Beside Still Waters

It is January and I am back in Cambridge, which means that my experience of snow has increased by, say, 20-fold over the span of the week.  Snow lies piled on the streets and strewn on yards, in many places half a person high (as in the case of the snow by my home).  My friend D claims that this is only the case because the city failed to designate a snow emergency last week, but it doesn’t really matter why; nature has determined that it be white and fluffy in Cambridge, and so it is.

There is something quiet, sometimes savagely so, about the snow.  Of course I might be saying this merely because my life has become ever more quiet over the course of the last few days.  Since leaving Philadelphia, I have returned to an apartment devoid of  both internet and television, which means that I spend most of my days, when I am home, in relative silence.  The experience has been an interesting one, especially given that I am not accustomed to this degree of silence.  And while I haven’t spent much time in front of television or internet in the last few months, things had been crazy enough with proposals and holidays and travel that my life had become quite noisy, to be honest.  The sharp departure that solitude has become from this last month has therefore been a bittersweet pill–bittersweet because, on one level, I feel I need the silence, and on the other I am not particularly certain whether I can stand it for that long.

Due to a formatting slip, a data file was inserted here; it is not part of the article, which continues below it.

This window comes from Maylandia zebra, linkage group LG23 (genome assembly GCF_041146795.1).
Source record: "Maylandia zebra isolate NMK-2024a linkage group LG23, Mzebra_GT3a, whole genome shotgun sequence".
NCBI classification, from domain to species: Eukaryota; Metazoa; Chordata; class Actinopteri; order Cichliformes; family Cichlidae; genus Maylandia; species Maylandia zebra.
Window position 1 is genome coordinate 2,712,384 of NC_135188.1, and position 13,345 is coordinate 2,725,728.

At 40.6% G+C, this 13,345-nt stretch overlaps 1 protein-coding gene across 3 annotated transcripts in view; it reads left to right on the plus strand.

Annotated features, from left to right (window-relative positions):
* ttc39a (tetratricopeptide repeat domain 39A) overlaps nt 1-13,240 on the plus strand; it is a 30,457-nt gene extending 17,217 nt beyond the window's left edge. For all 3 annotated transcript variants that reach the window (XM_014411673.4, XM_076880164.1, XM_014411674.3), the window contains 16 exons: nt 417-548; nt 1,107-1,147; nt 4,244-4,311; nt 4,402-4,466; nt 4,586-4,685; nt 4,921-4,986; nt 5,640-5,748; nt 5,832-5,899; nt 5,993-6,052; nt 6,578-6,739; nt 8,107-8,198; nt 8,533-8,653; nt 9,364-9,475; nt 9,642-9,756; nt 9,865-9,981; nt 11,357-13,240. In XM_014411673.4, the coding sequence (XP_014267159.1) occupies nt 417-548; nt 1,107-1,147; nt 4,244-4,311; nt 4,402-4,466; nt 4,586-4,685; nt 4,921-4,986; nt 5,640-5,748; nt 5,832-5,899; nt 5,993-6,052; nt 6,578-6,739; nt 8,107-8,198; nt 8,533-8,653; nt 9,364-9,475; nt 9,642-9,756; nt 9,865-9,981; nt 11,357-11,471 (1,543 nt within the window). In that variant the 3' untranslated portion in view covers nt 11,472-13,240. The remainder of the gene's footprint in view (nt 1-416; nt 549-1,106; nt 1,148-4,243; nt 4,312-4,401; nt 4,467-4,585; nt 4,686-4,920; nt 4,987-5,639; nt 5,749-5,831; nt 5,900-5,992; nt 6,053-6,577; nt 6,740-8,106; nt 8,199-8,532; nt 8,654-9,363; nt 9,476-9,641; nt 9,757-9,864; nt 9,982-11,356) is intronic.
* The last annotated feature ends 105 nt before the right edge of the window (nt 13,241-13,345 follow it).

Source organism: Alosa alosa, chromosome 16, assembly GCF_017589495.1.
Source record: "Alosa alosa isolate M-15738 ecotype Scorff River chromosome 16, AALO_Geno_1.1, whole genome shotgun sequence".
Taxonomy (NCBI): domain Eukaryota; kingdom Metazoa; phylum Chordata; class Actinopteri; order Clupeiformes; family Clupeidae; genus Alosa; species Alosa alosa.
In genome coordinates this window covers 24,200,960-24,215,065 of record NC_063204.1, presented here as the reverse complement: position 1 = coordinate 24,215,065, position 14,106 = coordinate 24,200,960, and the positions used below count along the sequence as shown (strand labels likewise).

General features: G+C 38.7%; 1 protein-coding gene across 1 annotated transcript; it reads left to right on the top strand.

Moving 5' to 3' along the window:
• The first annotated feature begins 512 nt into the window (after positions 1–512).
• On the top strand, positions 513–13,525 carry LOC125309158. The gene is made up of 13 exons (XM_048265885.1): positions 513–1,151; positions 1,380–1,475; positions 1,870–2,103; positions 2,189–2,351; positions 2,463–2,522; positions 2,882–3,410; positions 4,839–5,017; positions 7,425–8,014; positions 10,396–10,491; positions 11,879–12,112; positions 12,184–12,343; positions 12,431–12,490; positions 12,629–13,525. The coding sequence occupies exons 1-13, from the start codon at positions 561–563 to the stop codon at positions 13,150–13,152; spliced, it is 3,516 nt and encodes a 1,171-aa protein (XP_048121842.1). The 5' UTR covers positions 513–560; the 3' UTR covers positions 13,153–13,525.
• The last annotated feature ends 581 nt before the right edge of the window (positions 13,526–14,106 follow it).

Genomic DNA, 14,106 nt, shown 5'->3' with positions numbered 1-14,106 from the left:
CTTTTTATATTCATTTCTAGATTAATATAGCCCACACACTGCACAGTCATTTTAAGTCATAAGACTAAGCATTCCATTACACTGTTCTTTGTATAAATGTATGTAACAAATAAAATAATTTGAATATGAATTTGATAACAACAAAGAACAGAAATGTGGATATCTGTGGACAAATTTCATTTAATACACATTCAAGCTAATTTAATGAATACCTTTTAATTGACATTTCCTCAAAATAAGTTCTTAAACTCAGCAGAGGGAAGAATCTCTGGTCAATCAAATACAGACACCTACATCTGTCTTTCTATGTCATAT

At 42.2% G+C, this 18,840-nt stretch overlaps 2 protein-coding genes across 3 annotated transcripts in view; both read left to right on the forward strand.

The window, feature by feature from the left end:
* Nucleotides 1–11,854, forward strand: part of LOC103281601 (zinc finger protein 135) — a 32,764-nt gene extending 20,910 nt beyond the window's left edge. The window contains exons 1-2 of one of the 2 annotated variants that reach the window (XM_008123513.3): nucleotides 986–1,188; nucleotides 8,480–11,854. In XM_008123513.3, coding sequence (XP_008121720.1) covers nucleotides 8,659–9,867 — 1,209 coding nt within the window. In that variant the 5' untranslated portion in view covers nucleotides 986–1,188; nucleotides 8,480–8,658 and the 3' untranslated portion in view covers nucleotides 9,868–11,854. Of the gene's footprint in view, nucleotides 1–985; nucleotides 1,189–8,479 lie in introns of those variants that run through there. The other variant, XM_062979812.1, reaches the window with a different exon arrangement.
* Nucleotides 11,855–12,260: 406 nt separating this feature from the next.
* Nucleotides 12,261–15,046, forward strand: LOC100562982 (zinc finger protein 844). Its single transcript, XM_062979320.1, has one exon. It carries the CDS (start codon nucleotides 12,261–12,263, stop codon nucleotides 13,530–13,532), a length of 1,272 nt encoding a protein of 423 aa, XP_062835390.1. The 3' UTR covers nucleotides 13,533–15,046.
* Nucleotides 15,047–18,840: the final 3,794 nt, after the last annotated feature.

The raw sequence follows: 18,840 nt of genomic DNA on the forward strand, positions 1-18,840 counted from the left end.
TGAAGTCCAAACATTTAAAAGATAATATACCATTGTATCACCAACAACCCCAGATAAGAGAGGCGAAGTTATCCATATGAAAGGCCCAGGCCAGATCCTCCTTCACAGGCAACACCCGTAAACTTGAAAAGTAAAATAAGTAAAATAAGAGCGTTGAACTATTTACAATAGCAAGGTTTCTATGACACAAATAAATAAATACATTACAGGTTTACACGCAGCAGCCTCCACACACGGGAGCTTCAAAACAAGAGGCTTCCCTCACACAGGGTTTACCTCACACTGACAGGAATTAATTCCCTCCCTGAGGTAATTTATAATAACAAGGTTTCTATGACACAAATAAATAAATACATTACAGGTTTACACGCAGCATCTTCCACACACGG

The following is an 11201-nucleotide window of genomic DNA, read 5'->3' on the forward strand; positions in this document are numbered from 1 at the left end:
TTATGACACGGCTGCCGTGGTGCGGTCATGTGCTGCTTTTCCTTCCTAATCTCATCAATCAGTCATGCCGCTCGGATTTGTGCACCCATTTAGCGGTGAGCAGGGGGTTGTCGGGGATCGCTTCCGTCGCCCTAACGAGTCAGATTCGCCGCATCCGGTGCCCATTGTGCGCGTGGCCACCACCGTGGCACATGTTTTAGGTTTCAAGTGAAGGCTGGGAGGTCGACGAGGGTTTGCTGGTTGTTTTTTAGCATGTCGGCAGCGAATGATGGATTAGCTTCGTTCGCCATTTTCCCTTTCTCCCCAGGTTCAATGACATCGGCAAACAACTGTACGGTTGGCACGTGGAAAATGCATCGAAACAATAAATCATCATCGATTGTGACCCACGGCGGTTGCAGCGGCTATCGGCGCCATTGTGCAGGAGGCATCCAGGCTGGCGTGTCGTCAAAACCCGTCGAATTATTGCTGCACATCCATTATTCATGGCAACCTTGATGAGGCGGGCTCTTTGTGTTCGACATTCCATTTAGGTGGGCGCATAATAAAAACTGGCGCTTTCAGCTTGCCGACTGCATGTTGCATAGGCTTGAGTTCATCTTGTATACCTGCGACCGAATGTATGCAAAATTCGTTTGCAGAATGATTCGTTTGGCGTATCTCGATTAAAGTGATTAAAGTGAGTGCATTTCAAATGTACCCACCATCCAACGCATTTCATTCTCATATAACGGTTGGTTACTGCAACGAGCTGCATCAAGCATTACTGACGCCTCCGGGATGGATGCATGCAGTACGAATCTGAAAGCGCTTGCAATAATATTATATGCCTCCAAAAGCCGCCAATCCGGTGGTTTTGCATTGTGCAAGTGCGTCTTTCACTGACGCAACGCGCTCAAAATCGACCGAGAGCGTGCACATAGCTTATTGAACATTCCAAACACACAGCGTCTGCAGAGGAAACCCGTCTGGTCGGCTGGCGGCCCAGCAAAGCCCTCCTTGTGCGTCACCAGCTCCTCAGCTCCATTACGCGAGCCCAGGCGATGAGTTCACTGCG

Despite my doubts in regards to silence, I have decided to persist. There is something that makes me feel that I ought to stick it out, let myself feel uncomfortable so that perhaps I might begin to feel at home in solitude.  And given the trajectory of my life, I may come to relish these opportunities. Furthermore, I have a real choice I can make in this regard; I don’t have roommates (other than Izzy the Purr-able), so this silence can continue until I change my mind.  

So I will sit in my home, and hopefully read, and pray, and think, and study, and find a way to be at home in my head and my thoughts.  It is my hope, at least in this regard, that I might find out something new about myself by trying to do it.  The decision, as Kierkegaard writes, is mine to make, and mine to keep.

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